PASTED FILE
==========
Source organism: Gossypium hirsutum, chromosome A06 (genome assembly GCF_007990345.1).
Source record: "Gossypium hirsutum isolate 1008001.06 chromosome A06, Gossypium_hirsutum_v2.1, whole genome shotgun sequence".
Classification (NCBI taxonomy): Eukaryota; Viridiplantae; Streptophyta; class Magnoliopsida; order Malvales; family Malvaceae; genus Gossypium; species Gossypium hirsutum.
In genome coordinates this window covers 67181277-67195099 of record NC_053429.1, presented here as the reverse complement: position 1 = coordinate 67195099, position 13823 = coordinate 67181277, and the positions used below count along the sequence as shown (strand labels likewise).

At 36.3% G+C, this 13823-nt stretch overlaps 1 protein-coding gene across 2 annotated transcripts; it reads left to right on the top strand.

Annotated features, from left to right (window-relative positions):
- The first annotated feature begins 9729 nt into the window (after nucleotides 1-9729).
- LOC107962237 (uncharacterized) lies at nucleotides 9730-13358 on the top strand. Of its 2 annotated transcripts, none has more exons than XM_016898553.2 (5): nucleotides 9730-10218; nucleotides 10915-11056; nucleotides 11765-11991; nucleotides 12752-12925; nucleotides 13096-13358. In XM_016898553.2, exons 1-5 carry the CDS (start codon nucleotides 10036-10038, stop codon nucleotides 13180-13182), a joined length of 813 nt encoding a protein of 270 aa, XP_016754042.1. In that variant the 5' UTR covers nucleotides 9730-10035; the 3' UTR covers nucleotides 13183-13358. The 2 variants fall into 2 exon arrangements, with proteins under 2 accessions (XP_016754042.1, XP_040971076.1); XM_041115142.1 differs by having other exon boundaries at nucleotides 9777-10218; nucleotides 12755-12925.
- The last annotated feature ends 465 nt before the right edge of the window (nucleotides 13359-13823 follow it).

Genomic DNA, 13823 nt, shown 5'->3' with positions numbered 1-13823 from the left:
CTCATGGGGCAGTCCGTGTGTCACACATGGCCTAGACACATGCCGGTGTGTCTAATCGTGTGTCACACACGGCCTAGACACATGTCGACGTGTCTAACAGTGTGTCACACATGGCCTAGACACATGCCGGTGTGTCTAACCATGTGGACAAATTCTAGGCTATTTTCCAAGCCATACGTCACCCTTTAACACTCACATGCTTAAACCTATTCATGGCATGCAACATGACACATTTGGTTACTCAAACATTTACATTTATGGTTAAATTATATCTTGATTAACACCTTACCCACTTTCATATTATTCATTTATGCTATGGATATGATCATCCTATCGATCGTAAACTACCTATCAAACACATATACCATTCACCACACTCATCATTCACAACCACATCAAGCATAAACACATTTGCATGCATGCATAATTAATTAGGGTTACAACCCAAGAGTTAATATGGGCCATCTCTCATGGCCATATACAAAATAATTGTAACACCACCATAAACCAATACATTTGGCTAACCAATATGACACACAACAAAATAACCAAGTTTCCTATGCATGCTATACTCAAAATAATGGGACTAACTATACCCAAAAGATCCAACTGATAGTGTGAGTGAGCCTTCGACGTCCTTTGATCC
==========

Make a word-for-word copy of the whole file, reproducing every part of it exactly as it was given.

Source organism: Gossypium hirsutum, chromosome A06 (genome assembly GCF_007990345.1).
Source record: "Gossypium hirsutum isolate 1008001.06 chromosome A06, Gossypium_hirsutum_v2.1, whole genome shotgun sequence".
Classification (NCBI taxonomy): Eukaryota; Viridiplantae; Streptophyta; class Magnoliopsida; order Malvales; family Malvaceae; genus Gossypium; species Gossypium hirsutum.
In genome coordinates this window covers 67181277-67195099 of record NC_053429.1, presented here as the reverse complement: position 1 = coordinate 67195099, position 13823 = coordinate 67181277, and the positions used below count along the sequence as shown (strand labels likewise).

At 36.3% G+C, this 13823-nt stretch overlaps 1 protein-coding gene across 2 annotated transcripts; it reads left to right on the top strand.

Annotated features, from left to right (window-relative positions):
- The first annotated feature begins 9729 nt into the window (after nucleotides 1-9729).
- LOC107962237 (uncharacterized) lies at nucleotides 9730-13358 on the top strand. Of its 2 annotated transcripts, none has more exons than XM_016898553.2 (5): nucleotides 9730-10218; nucleotides 10915-11056; nucleotides 11765-11991; nucleotides 12752-12925; nucleotides 13096-13358. In XM_016898553.2, exons 1-5 carry the CDS (start codon nucleotides 10036-10038, stop codon nucleotides 13180-13182), a joined length of 813 nt encoding a protein of 270 aa, XP_016754042.1. In that variant the 5' UTR covers nucleotides 9730-10035; the 3' UTR covers nucleotides 13183-13358. The 2 variants fall into 2 exon arrangements, with proteins under 2 accessions (XP_016754042.1, XP_040971076.1); XM_041115142.1 differs by having other exon boundaries at nucleotides 9777-10218; nucleotides 12755-12925.
- The last annotated feature ends 465 nt before the right edge of the window (nucleotides 13359-13823 follow it).

Genomic DNA, 13823 nt, shown 5'->3' with positions numbered 1-13823 from the left:
CTCATGGGGCAGTCCGTGTGTCACACATGGCCTAGACACATGCCGGTGTGTCTAATCGTGTGTCACACACGGCCTAGACACATGTCGACGTGTCTAACAGTGTGTCACACATGGCCTAGACACATGCCGGTGTGTCTAACCATGTGGACAAATTCTAGGCTATTTTCCAAGCCATACGTCACCCTTTAACACTCACATGCTTAAACCTATTCATGGCATGCAACATGACACATTTGGTTACTCAAACATTTACATTTATGGTTAAATTATATCTTGATTAACACCTTACCCACTTTCATATTATTCATTTATGCTATGGATATGATCATCCTATCGATCGTAAACTACCTATCAAACACATATACCATTCACCACACTCATCATTCACAACCACATCAAGCATAAACACATTTGCATGCATGCATAATTAATTAGGGTTACAACCCAAGAGTTAATATGGGCCATCTCTCATGGCCATATACAAAATAATTGTAACACCACCATAAACCAATACATTTGGCTAACCAATATGACACACAACAAAATAACCAAGTTTCCTATGCATGCTATACTCAAAATAATGGGACTAACTATACCCAAAAGATCCAACTGATAGTGTGAGTGAGCCTTCGACGTCCTTTGATCC